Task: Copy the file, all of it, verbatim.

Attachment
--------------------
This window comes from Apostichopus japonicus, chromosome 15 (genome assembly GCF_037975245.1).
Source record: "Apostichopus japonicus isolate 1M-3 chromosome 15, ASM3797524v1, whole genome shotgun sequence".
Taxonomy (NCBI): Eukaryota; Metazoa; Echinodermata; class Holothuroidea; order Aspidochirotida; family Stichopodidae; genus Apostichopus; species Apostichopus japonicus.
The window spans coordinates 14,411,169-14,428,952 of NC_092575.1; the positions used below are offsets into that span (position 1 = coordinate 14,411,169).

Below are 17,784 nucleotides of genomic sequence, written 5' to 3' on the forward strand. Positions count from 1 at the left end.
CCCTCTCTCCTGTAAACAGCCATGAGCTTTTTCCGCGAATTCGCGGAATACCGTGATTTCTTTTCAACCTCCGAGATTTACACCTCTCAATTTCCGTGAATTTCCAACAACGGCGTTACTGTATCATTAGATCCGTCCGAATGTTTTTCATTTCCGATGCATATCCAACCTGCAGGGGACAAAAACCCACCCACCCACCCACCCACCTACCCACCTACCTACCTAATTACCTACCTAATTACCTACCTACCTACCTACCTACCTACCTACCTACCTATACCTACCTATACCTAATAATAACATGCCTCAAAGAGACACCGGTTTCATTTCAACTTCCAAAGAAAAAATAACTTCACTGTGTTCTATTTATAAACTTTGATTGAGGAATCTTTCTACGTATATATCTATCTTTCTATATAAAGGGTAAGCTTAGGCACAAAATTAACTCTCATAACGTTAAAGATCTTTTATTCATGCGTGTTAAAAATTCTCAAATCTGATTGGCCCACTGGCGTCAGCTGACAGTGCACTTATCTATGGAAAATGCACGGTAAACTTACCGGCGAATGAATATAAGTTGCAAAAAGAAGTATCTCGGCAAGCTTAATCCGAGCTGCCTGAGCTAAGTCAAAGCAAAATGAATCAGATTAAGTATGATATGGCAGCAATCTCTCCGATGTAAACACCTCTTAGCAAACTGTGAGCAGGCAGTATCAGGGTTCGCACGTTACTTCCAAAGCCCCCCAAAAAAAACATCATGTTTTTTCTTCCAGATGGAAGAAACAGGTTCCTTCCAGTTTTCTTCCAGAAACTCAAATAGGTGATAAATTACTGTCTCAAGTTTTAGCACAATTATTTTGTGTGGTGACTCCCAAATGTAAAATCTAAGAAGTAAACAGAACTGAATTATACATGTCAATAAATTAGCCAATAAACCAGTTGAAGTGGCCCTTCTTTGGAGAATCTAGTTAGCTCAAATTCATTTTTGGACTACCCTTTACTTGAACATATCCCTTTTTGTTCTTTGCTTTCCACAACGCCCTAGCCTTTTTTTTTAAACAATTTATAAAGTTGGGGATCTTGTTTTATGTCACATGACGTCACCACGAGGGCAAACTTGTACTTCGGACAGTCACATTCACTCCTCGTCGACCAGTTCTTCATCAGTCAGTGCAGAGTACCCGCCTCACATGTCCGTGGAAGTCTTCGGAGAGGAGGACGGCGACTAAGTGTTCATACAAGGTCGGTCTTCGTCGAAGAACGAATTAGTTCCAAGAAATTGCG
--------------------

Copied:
This window comes from Apostichopus japonicus, chromosome 15 (genome assembly GCF_037975245.1).
Source record: "Apostichopus japonicus isolate 1M-3 chromosome 15, ASM3797524v1, whole genome shotgun sequence".
Taxonomy (NCBI): Eukaryota; Metazoa; Echinodermata; class Holothuroidea; order Aspidochirotida; family Stichopodidae; genus Apostichopus; species Apostichopus japonicus.
The window spans coordinates 14,411,169-14,428,952 of NC_092575.1; the positions used below are offsets into that span (position 1 = coordinate 14,411,169).

Below are 17,784 nucleotides of genomic sequence, written 5' to 3' on the forward strand. Positions count from 1 at the left end.
CCCTCTCTCCTGTAAACAGCCATGAGCTTTTTCCGCGAATTCGCGGAATACCGTGATTTCTTTTCAACCTCCGAGATTTACACCTCTCAATTTCCGTGAATTTCCAACAACGGCGTTACTGTATCATTAGATCCGTCCGAATGTTTTTCATTTCCGATGCATATCCAACCTGCAGGGGACAAAAACCCACCCACCCACCCACCCACCTACCCACCTACCTACCTAATTACCTACCTAATTACCTACCTACCTACCTACCTACCTACCTACCTACCTATACCTACCTATACCTAATAATAACATGCCTCAAAGAGACACCGGTTTCATTTCAACTTCCAAAGAAAAAATAACTTCACTGTGTTCTATTTATAAACTTTGATTGAGGAATCTTTCTACGTATATATCTATCTTTCTATATAAAGGGTAAGCTTAGGCACAAAATTAACTCTCATAACGTTAAAGATCTTTTATTCATGCGTGTTAAAAATTCTCAAATCTGATTGGCCCACTGGCGTCAGCTGACAGTGCACTTATCTATGGAAAATGCACGGTAAACTTACCGGCGAATGAATATAAGTTGCAAAAAGAAGTATCTCGGCAAGCTTAATCCGAGCTGCCTGAGCTAAGTCAAAGCAAAATGAATCAGATTAAGTATGATATGGCAGCAATCTCTCCGATGTAAACACCTCTTAGCAAACTGTGAGCAGGCAGTATCAGGGTTCGCACGTTACTTCCAAAGCCCCCCAAAAAAAACATCATGTTTTTTCTTCCAGATGGAAGAAACAGGTTCCTTCCAGTTTTCTTCCAGAAACTCAAATAGGTGATAAATTACTGTCTCAAGTTTTAGCACAATTATTTTGTGTGGTGACTCCCAAATGTAAAATCTAAGAAGTAAACAGAACTGAATTATACATGTCAATAAATTAGCCAATAAACCAGTTGAAGTGGCCCTTCTTTGGAGAATCTAGTTAGCTCAAATTCATTTTTGGACTACCCTTTACTTGAACATATCCCTTTTTGTTCTTTGCTTTCCACAACGCCCTAGCCTTTTTTTTTAAACAATTTATAAAGTTGGGGATCTTGTTTTATGTCACATGACGTCACCACGAGGGCAAACTTGTACTTCGGACAGTCACATTCACTCCTCGTCGACCAGTTCTTCATCAGTCAGTGCAGAGTACCCGCCTCACATGTCCGTGGAAGTCTTCGGAGAGGAGGACGGCGACTAAGTGTTCATACAAGGTCGGTCTTCGTCGAAGAACGAATTAGTTCCAAGAAATTGCG